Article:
"I think we should examine very carefully whether civil injustices are causing us to waste our worship,'' Connor said, explaining that the Bible is clear in both Isaiah and Zechariah that God turns from those who ignore his commands. "When I called, they would not listen; so when they called, I would not listen,'' says the Lord Almighty. (Zech. 7:13).

"It's easy to be dismissive altogether of what happened a few thousand years ago," Connor said. "It's easy to say it's a time of little or no application, that these were uncivilized people. Yet what strikes me is that human nature has remained pretty much the same.''

In Judah, people began sacrificing children to the god Molech. "I would maintain that today we're sacrificing our children on the altar of the false god, Choice, in the name of convenience," Connor said. "How different is that?"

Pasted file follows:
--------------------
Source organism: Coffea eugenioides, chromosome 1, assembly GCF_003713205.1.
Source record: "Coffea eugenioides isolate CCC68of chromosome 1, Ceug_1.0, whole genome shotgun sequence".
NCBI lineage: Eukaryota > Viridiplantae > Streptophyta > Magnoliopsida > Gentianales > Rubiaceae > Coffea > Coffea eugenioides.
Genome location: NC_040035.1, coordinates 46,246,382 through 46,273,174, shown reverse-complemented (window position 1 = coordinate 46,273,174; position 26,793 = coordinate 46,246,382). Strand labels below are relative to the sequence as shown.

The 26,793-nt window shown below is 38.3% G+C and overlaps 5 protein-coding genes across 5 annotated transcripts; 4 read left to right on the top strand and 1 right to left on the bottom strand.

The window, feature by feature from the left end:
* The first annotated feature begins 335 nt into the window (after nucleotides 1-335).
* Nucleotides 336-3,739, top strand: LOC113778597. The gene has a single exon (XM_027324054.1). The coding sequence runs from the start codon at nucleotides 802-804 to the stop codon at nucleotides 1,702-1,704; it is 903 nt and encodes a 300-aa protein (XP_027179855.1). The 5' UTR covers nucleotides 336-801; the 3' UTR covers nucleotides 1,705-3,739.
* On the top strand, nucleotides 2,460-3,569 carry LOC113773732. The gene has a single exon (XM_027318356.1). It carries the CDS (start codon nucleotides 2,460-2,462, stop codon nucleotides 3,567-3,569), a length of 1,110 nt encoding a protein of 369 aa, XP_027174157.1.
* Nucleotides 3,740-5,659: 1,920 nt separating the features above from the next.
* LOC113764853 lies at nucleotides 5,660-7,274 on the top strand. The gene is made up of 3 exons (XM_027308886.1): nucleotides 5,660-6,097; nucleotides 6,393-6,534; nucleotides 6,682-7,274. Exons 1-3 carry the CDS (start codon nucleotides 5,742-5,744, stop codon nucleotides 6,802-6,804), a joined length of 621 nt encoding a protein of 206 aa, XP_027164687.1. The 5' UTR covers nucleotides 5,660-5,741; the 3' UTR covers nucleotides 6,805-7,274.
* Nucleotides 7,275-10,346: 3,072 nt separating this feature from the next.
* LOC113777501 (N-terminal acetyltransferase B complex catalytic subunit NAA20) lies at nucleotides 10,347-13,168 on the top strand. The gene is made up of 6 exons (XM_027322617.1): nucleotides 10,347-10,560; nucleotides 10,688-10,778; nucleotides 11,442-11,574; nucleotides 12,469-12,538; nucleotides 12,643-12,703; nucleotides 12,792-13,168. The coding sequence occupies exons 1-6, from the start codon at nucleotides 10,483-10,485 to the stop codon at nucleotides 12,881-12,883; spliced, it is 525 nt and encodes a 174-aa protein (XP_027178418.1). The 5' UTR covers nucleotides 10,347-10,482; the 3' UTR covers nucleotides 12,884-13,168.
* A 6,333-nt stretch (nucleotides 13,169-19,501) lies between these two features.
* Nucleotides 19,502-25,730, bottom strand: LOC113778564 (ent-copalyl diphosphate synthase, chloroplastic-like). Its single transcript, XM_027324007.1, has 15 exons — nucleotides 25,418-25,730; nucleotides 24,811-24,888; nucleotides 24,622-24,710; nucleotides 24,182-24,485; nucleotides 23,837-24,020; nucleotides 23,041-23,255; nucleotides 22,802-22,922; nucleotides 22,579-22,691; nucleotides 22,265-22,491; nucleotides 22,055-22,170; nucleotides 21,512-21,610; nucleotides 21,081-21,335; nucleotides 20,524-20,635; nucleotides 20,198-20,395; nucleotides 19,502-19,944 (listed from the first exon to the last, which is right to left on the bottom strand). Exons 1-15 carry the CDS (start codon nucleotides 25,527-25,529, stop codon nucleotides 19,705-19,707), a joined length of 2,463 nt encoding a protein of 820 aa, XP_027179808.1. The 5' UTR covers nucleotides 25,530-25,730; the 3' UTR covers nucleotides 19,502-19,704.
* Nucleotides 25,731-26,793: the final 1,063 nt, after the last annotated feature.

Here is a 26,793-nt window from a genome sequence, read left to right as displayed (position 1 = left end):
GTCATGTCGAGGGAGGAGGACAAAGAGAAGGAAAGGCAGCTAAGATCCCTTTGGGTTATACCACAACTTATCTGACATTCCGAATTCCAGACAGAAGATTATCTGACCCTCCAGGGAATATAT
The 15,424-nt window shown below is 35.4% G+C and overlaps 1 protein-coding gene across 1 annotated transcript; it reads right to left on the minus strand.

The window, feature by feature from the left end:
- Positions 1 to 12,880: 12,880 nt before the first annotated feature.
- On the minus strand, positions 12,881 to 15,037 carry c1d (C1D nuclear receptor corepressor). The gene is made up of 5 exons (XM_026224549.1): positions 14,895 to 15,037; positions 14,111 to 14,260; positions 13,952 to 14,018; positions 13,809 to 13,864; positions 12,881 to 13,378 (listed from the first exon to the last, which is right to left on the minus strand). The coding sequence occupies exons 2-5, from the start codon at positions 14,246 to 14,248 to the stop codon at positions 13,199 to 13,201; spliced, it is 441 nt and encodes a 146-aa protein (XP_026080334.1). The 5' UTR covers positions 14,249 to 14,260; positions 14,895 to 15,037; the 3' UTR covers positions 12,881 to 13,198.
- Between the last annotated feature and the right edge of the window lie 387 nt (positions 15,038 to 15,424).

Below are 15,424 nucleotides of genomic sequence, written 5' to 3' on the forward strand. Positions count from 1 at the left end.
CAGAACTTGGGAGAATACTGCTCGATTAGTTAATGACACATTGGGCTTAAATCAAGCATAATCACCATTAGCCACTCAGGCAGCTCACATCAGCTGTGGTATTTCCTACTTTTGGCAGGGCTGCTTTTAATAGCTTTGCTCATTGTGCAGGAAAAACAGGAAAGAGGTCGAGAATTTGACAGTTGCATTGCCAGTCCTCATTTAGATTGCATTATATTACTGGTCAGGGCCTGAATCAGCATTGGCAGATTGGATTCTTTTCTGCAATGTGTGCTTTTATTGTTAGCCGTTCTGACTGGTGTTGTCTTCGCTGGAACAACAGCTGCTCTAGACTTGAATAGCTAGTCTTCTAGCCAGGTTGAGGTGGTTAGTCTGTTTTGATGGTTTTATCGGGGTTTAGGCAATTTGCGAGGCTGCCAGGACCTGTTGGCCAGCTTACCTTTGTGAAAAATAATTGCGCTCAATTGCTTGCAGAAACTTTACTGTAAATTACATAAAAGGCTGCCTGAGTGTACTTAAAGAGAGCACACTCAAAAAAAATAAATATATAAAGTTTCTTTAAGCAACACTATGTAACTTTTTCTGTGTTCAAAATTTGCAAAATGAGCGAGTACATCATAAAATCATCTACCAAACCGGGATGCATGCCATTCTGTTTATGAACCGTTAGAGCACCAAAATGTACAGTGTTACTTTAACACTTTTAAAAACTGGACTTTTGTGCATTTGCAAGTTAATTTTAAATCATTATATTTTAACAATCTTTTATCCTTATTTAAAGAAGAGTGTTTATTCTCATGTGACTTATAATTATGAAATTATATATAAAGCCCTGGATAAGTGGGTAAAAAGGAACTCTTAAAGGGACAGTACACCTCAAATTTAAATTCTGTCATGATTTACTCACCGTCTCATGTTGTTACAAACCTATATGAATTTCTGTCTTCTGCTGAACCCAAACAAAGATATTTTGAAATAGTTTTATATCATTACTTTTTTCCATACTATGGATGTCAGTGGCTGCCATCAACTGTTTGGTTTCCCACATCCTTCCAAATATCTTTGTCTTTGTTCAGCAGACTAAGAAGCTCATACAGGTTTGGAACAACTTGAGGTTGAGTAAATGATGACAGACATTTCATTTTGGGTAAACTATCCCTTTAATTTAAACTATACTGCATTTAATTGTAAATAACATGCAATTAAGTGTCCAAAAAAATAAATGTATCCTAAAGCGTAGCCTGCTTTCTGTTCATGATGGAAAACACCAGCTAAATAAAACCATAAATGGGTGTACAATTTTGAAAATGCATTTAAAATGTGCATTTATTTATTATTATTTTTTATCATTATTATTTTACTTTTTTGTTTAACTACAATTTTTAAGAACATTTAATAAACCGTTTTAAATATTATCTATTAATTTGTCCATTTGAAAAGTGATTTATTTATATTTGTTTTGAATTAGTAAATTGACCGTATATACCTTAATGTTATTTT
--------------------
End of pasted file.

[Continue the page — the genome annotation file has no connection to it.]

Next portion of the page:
Then there is the similarity between the affordability of justice between then and now. "The thing Isaiah decries is cash register justice," Connor said. "And today, especially with campaign money, it's all about a money chase."

It's a sobering and even scary comparison -- the United States to Judah -- but one that needs to be examined if Christians are to awake from their civic slumber and please God, said Connor, whose heart is for believers to begin affecting government rather than reacting to it.

It's easy to poke fun and take potshots at the presidential candidates from the sidelines, but far tougher to effect change by becoming informed enough on the issues to vote the right candidate in - or out - of office. Emphasis on the word vote.